Fewer workers test positive for drugs

The number of workers testing positive for cocaine and marijuana at work has dropped sharply since 1988, but the abuse of prescription drugs is a growing worry for employers, according to medical-testing company Quest Diagnostics Inc.

Quest examined results of more than 125 million urine drug tests performed by its labs across the country for government and private employers between 1988 and 2012. The company's testing services identify approximately 20 commonly abused drugs, including marijuana, opiates and cocaine.

The analysis examined the annual positivity rate for employees in positions subject to certain federal safety regulations, such as truck drivers, train operators, airline and nuclear power plant workers, and those working for private companies.

Key findings from the analysis:

  • The positivity rate for the combined U.S. workforce declined 74%, from 13.6% in 1988 to 3.5% in 2012.
  • The positivity rate for the federally-mandated safety sensitive workforce declined by 38%, from 2.6% in 1992 to 1.6% in 2012.
  • The positivity rate for the U.S. general workforce declined by 60%, from 10.3% in 1992 to 4.1% in 2012.

But more workers are testing positive for prescription drugs. Specifically:

  • Positivity rates for amphetamines, including amphetamine and methamphetamine, has nearly tripled (196% higher) in the combined U.S. workforce and, in 2012, were at the highest level since 1997. The positivity rate for amphetamine itself, including prescription medications such as AdderallŽ, has more than doubled in the last 10 years.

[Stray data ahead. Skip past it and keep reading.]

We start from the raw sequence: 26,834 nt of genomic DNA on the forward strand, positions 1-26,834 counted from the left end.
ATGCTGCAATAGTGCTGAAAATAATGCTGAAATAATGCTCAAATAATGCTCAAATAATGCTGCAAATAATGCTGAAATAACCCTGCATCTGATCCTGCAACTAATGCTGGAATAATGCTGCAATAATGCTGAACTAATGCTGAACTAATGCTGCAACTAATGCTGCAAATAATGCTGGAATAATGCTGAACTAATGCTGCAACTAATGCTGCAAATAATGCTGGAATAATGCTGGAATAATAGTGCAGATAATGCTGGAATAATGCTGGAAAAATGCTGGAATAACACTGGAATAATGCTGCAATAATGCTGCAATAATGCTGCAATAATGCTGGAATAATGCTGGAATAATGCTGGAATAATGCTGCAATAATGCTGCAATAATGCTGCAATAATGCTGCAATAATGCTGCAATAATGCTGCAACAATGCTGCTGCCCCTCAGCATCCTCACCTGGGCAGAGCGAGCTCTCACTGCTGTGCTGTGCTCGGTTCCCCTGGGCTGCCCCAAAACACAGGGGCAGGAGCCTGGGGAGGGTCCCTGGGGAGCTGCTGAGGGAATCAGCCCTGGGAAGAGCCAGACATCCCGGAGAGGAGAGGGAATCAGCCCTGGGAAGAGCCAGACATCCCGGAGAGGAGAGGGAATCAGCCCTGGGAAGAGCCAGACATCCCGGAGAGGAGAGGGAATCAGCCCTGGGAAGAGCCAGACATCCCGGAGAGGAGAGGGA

• Positivity rates for prescription opiates, which include the drugs hydrocodone, hydromorphone, oxycodone and oxymorphone, have also increased steadily over the last decade - more than doubling for hydrocodone and hydromorphone and up 71% for oxycodone - reflective of national prescribing trends.

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Rates of serious workplace injuries vary widely by state

Rates of serious workplace injury and illness vary significantly between states-even for workers in the same industries-according to a report by Allsup, a nationwide provider of provider of Social Security and Medicare disability claim services.

States with the highest rate of workplace injuries that involve days of job transfer or restriction are:

  1. Maine - 1.4 injury or illness cases with job transfer or restriction per 100 workers
  2. Indiana - 1.1
  3. California - 1.0
  4. Connecticut, Kansas, Nevada, New Mexico, Oklahoma and Wisconsin - 0.9
  5. Alabama, Iowa, Kentucky, Michigan, Missouri, Oregon, Pennsylvania, South Carolina, Tennessee and Washington - 0.8

These states all have rates higher than the national average of 0.7 injury or illness cases with job transfer or restriction per 100 workers, Allsup reports. The company used data obtained from the U.S. Department of Labor's Bureau of Labor Statistics.

The following industries have the highest rate of injuries:

  • Amusement parks and arcades - 3.2 cases involving job transfer or restriction in 2011 per 100 workers
  • Animal slaughtering and processing - 3.1
  • Beverage manufacturing - 2.7; Foundries - 2.7
  • Nursing care facilities - 2.6
  • Beer, wine, and distilled alcoholic beverage merchant wholesalers - 2.4
  • Motor vehicle body and trailer manufacturing - 2.3
  • Hog and pig farming - 2.2; Motor vehicle manufacturing - 2.2; Community care facilities for the elderly - 2.2; Poultry and egg production - 2.2.

There may well be good reasons for varying rates of injuries among states, notes columnist Gary Belsky of Time. Some states may classify injuries more conservatively than others: a sprained toe or respiratory trouble in, say, Indiana may be tagged or treated more cautiously than in, say, Hawaii.

"The second factor, environment, refers to the real and significant differences between, say, driving a tractor in Appalachia and Iowa; big hills are a lot trickier to navigate than great plains. So some of the differences in the Allsup study are undoubtedly meaningful, while others are not," he adds.


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